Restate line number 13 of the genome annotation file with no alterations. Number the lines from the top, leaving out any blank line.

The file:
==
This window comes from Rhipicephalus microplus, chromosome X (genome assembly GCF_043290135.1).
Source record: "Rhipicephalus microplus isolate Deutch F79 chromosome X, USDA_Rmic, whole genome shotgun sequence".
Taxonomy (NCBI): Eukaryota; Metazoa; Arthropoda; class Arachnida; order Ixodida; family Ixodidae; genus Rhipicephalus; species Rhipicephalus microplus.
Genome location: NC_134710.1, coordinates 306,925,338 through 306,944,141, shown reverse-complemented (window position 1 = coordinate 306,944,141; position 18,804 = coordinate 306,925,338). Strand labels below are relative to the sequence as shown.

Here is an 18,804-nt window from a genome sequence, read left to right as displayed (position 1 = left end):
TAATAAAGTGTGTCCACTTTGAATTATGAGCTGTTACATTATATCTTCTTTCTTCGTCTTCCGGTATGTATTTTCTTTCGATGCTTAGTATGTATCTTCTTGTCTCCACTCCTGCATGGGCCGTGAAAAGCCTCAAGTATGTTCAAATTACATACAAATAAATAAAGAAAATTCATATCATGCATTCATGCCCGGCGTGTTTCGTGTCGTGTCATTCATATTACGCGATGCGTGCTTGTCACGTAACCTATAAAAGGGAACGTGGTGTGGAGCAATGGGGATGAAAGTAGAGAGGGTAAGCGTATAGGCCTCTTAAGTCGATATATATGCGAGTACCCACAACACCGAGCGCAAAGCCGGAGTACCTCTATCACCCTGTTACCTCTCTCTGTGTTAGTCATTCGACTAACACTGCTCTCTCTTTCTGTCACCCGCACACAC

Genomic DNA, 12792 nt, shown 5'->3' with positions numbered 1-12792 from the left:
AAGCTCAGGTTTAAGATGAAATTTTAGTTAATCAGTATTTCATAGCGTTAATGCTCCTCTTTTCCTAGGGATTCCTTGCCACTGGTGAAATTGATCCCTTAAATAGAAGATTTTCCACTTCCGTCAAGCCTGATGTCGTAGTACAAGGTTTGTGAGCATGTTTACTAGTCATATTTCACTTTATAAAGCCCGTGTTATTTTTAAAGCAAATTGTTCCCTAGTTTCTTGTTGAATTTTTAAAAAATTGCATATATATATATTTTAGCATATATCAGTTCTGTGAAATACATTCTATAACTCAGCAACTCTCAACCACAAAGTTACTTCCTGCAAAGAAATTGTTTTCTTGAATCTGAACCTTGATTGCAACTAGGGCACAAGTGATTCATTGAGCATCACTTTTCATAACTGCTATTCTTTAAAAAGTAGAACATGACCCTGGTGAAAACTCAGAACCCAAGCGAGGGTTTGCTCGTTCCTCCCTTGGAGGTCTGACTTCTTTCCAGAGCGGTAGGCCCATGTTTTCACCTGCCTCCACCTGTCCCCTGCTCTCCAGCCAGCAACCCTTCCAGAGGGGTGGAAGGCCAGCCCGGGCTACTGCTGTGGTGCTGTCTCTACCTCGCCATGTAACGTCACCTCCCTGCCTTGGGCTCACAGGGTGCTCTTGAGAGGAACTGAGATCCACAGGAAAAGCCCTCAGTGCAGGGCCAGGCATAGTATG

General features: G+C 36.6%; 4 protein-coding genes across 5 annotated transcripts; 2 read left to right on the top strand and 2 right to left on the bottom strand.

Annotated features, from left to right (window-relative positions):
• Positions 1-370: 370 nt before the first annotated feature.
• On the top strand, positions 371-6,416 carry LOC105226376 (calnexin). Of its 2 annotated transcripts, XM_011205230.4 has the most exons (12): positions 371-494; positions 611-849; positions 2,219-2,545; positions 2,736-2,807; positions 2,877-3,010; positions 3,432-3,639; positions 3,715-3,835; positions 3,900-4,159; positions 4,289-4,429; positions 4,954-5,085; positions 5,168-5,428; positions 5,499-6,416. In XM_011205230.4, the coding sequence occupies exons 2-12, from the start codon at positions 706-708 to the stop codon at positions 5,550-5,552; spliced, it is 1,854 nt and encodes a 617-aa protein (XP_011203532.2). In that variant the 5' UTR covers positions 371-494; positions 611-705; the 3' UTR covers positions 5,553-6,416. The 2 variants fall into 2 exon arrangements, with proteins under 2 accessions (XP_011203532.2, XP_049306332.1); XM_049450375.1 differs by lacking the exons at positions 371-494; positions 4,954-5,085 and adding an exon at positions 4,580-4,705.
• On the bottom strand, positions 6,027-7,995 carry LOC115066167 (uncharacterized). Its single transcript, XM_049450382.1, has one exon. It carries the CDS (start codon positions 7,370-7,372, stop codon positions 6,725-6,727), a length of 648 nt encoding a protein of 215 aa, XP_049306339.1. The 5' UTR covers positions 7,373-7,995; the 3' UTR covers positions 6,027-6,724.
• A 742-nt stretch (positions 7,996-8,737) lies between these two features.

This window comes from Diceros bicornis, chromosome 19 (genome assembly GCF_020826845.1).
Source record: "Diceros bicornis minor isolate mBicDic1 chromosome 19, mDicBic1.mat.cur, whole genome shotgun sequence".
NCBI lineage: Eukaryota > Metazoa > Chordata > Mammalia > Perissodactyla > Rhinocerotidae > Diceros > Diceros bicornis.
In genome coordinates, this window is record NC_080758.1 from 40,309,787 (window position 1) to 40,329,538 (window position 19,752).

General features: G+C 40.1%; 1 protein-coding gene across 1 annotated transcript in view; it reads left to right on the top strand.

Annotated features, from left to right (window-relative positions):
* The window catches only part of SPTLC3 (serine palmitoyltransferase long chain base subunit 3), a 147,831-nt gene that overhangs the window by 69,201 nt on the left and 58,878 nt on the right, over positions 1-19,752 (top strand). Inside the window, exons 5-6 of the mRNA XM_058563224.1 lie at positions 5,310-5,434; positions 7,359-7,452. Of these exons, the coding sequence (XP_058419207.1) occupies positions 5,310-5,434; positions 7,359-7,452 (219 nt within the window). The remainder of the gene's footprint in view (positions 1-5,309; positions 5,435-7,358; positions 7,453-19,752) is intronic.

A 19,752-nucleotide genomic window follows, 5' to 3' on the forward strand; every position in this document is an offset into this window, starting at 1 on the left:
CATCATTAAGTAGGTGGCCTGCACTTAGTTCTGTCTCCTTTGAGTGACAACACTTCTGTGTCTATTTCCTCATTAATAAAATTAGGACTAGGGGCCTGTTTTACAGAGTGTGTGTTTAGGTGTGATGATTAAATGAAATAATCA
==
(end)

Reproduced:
• On the bottom strand, positions 6,027-7,995 carry LOC115066167 (uncharacterized). Its single transcript, XM_049450382.1, has one exon. It carries the CDS (start codon positions 7,370-7,372, stop codon positions 6,725-6,727), a length of 648 nt encoding a protein of 215 aa, XP_049306339.1. The 5' UTR covers positions 7,373-7,995; the 3' UTR covers positions 6,027-6,724.